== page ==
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NYC Is Coming For Your Flavored Juul Pods

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(Aleksandr Yu / Shutterstock)

Grant Fuhrman, a rising freshman at a private New York City high school, is worried about his classmates. He estimates that about a quarter of them are hooked on the Juul. They do it in the classroom, exhaling into their sleeves or backpacks. They blow billowing clouds in the bathrooms. They circulate memes on Instagram and elsewhere, like this petition to Remove The Toilets From Juul Rooms, which would be pretty funny, if not for the fact that Fuhrman says he knows a 5th grader who Juuls.

“It’s totally rampant,” the 14-year-old proclaims. “Smoking is what your parents or grandparents do. Vaping is the new hip thing.” Indeed, more than 3 million high school students are believed to have used e-cigarettes in 2018, a startling 78 percent increase from the previous year.

We’re standing in a SoHo pocket park, where Fuhrman’s mother is helping to stage a rally outside of Juul’s 6th Avenue headquarters, along with roughly a dozen other members of Parents Against Vaping E-Cigarettes (PAVE).

The group was formed by a trio of concerned Manhattan moms who feared their teenage sons would be swept up in the phenomenon. This summer, they testified before Congress about Juul’s allegedly deceptive marketing practices, claiming that the company has employed Big Tobacco-style practices to perpetuate “the most serious adolescent public health crisis the country has faced in decades.” (Juul is 35%-owned by Marlboro maker Altria.)

Their focus today is a bill in the City Council, which would ban the sale of flavored e-cigarettes and pods throughout the five boroughs. The legislation has garnered 21 co-sponsors since it was introduced earlier this year. It does not have a hearing date yet, but is currently moving through the legislative process, according to Speaker Corey Johnson, himself a recent Juul convert.

“Flavored e-cigarettes give big tobacco free reign to hook a generation of children on nicotine products,” a spokesperson for Mayor Bill de Blasio told Gothamist. “It’s time we say enough is enough, and do our part protect the health and safety of our children.”

Mark Levine, the bill’s lead sponsor, clarified that the bill is only focused on flavors “we know are hooking kids,” adding that “no one is talking about a blanket ban on vaping.” In fact, some localities are beginning to talk about such drastic measures, after San Francisco took the unprecedented step of banning all vapes in the city earlier this summer.

While stopping short of an outright ban, the City Council legislation could have costly consequences for the vape industry, a $2.5 billion business in the United States. For Juul, it would prevent them from selling the widely popular mint pods in stores. Other e-cig providers, which sell flavors like bubble gum or chocolate cake, would see the vast majority of their stock barred. One vape advocate likened the proposal to “Armageddon.”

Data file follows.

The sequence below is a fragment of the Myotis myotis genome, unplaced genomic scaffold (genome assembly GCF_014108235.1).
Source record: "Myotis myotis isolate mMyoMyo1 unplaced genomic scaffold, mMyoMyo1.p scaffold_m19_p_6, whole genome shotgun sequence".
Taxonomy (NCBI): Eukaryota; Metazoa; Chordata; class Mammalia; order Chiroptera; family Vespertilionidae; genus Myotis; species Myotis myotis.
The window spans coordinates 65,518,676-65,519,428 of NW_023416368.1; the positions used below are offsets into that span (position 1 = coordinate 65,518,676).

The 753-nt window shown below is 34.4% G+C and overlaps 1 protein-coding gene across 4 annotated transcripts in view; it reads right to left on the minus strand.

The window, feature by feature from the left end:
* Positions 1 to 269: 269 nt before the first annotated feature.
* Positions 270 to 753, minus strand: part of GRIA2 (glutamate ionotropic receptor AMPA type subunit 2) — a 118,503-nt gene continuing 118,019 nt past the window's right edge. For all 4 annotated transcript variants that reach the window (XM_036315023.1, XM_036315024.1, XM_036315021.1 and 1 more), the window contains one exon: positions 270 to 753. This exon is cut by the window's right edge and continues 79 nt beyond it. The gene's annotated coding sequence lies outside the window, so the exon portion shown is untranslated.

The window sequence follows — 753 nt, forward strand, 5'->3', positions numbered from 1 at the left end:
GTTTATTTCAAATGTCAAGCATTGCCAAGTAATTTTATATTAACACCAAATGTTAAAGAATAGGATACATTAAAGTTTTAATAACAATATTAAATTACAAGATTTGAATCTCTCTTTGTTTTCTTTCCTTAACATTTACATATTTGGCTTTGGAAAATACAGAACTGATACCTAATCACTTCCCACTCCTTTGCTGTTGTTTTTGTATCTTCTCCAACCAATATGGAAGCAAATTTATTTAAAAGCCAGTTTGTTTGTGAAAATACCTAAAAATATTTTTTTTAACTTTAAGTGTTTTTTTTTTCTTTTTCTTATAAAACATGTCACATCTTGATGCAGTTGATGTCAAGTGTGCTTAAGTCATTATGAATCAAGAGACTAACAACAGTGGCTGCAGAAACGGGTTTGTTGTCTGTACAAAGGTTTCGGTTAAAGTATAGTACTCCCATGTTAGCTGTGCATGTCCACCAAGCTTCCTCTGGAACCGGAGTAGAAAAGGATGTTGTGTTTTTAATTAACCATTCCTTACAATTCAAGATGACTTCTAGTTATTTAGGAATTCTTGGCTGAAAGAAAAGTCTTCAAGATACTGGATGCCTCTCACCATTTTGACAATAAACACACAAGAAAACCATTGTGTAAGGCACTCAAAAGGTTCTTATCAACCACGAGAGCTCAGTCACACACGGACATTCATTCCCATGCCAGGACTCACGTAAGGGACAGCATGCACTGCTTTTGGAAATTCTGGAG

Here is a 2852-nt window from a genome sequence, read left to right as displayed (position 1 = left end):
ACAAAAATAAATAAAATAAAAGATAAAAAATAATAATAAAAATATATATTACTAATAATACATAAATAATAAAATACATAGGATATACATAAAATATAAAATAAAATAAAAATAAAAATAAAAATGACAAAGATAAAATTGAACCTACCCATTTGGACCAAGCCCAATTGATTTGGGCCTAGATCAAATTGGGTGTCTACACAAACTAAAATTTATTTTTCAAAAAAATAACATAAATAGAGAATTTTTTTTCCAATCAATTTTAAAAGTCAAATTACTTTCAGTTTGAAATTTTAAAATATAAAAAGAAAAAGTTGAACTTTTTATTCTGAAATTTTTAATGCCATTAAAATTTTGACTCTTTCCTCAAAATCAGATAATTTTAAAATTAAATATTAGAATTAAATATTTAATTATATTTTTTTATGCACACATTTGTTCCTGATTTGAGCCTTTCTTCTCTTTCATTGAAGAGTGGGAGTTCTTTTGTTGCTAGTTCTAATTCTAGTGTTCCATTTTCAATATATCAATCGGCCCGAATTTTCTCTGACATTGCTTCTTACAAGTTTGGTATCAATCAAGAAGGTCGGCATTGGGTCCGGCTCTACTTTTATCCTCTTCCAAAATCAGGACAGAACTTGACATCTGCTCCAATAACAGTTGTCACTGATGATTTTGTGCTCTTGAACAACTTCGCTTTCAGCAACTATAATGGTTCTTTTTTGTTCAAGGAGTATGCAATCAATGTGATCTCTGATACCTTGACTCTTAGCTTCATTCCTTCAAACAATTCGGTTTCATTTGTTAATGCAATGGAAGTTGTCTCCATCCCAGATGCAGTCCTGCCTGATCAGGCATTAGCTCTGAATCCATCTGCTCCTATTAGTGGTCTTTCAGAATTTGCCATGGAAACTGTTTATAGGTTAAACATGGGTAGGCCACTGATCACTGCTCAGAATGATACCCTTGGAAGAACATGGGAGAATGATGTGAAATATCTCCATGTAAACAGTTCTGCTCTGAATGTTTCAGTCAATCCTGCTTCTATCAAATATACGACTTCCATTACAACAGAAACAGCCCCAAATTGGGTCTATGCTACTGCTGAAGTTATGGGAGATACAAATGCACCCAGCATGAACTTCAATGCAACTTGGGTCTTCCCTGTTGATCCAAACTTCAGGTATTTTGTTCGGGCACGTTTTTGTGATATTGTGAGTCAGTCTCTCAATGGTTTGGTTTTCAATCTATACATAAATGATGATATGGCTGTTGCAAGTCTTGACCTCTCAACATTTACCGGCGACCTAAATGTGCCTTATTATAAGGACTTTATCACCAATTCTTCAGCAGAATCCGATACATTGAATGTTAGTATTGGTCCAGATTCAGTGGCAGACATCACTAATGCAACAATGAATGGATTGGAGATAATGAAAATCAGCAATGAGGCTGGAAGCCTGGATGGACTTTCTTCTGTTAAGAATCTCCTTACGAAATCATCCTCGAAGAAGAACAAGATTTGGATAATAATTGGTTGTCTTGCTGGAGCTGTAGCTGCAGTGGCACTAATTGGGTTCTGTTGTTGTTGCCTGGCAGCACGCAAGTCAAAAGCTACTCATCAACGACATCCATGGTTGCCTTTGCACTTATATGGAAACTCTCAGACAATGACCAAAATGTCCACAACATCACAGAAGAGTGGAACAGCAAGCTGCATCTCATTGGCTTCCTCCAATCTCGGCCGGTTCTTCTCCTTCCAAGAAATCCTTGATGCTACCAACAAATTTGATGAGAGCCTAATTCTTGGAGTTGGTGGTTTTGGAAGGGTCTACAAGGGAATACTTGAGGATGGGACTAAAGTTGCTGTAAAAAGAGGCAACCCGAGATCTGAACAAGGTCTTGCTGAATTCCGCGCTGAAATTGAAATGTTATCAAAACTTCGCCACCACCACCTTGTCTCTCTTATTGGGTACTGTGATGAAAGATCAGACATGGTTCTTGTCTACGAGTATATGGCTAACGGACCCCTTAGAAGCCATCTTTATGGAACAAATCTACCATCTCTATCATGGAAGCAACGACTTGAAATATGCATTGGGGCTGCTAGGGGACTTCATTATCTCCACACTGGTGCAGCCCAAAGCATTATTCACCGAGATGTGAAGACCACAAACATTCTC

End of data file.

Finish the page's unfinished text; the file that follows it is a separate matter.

Following the press conferences, a PR representative for Juul directed reporters toward a handful of “switchers”—people who could talk about the impact that the bill would have on their lives.

Michael Bowers, who owns two vape shops in Westchester, said many of his older customers gravitate toward flavors in order to escape the smell and taste of cigarettes. Greg Conley, president of the American Vaping Association, described the proposal as a “modern day prohibition,” similar to the laws against marijuana.

The pro-vape crowd stationed itself at the edge of the rally, occasionally talking over their opponents. When Meredith Berkman, a co-founder of PAVE, brought up advisories related to a recent spate of “vaping associated” hospitalizations, a member of a consumer advocacy group called Vaping Legion interrupted to blame the unregulated THC cartridges.

“We don’t even know what these kids are ingesting,” responded Berkman. “We don’t want our kids to be human guinea pigs.” The Center for Disease Control notes that Juuls contain very high levels of nicotine, which is not itself a carcinogen, but can still harm young brains. The aerosol used by Juul and other e-cig makers also contains harmful ingredients, though significantly less so than traditional combustible cigarettes.

For years, Juul has claimed that their vapor products are aimed exclusively at helping adult smokers kick the habit. They admit that “flavored products that appeal to adults may also appeal to youth,” but have pledged to undertake a range of initiatives to address that problem. Non-menthol and non-tobacco flavors such as Mango and Creme are no longer available in retail stores, for example, and the company shuttered its Facebook and Instagram accounts (“The kids handle the marketing with memes,” says Fuhrman.)

In a statement, a spokesperson for the company said they had never marketed their products to youth. “We do not want or need new non-nicotine users. Our market is the over 1 billion adult smokers worldwide who should have the opportunity to switch to vapor products if they so desire,” the spokesperson.

Both kids and parents say it’s not enough. “Everyone starts with flavored pods,” notes Phillip Fuhrman, Grant’s 16-year-old brother, who says he became addicted to mint, before his mom found his stash and forced him to quit. “The nicotine withdrawal is so hard to endure.”

According to Fuhrman, as long as flavored pods are available for adults, underage kids will find a way to get their hands on them: “When you tell a teen not to do something, that just makes them want to do it more.”





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